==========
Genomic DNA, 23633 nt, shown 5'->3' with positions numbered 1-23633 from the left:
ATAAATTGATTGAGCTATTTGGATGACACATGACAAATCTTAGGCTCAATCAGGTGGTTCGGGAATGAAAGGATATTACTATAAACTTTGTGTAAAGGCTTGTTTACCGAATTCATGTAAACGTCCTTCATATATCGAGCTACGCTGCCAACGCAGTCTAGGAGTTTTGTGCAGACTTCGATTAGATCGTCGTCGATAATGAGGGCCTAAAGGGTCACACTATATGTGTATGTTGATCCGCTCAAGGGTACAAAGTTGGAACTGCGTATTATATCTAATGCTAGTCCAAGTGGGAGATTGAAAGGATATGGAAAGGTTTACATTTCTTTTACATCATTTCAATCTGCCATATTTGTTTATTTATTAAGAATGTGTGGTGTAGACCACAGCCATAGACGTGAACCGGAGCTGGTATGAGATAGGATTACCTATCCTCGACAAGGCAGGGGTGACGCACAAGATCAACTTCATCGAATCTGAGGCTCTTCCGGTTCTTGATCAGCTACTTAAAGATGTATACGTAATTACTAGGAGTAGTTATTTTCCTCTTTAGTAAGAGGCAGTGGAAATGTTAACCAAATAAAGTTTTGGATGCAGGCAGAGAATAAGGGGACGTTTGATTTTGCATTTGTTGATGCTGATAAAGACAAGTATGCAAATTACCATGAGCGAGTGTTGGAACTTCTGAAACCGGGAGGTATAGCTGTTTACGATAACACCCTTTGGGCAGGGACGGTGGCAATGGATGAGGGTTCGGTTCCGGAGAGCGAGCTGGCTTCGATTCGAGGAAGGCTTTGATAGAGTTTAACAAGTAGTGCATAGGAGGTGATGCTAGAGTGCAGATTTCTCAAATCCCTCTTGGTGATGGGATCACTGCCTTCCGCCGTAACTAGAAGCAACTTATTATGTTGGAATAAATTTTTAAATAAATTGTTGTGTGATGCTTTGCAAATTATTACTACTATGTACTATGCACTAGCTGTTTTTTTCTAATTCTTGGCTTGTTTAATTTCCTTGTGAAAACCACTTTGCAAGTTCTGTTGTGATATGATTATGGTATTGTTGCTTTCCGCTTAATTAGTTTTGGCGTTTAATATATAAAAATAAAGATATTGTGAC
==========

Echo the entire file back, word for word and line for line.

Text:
Genomic DNA, 23633 nt, shown 5'->3' with positions numbered 1-23633 from the left:
ATAAATTGATTGAGCTATTTGGATGACACATGACAAATCTTAGGCTCAATCAGGTGGTTCGGGAATGAAAGGATATTACTATAAACTTTGTGTAAAGGCTTGTTTACCGAATTCATGTAAACGTCCTTCATATATCGAGCTACGCTGCCAACGCAGTCTAGGAGTTTTGTGCAGACTTCGATTAGATCGTCGTCGATAATGAGGGCCTAAAGGGTCACACTATATGTGTATGTTGATCCGCTCAAGGGTACAAAGTTGGAACTGCGTATTATATCTAATGCTAGTCCAAGTGGGAGATTGAAAGGATATGGAAAGGTTTACATTTCTTTTACATCATTTCAATCTGCCATATTTGTTTATTTATTAAGAATGTGTGGTGTAGACCACAGCCATAGACGTGAACCGGAGCTGGTATGAGATAGGATTACCTATCCTCGACAAGGCAGGGGTGACGCACAAGATCAACTTCATCGAATCTGAGGCTCTTCCGGTTCTTGATCAGCTACTTAAAGATGTATACGTAATTACTAGGAGTAGTTATTTTCCTCTTTAGTAAGAGGCAGTGGAAATGTTAACCAAATAAAGTTTTGGATGCAGGCAGAGAATAAGGGGACGTTTGATTTTGCATTTGTTGATGCTGATAAAGACAAGTATGCAAATTACCATGAGCGAGTGTTGGAACTTCTGAAACCGGGAGGTATAGCTGTTTACGATAACACCCTTTGGGCAGGGACGGTGGCAATGGATGAGGGTTCGGTTCCGGAGAGCGAGCTGGCTTCGATTCGAGGAAGGCTTTGATAGAGTTTAACAAGTAGTGCATAGGAGGTGATGCTAGAGTGCAGATTTCTCAAATCCCTCTTGGTGATGGGATCACTGCCTTCCGCCGTAACTAGAAGCAACTTATTATGTTGGAATAAATTTTTAAATAAATTGTTGTGTGATGCTTTGCAAATTATTACTACTATGTACTATGCACTAGCTGTTTTTTTCTAATTCTTGGCTTGTTTAATTTCCTTGTGAAAACCACTTTGCAAGTTCTGTTGTGATATGATTATGGTATTGTTGCTTTCCGCTTAATTAGTTTTGGCGTTTAATATATAAAAATAAAGATATTGTGAC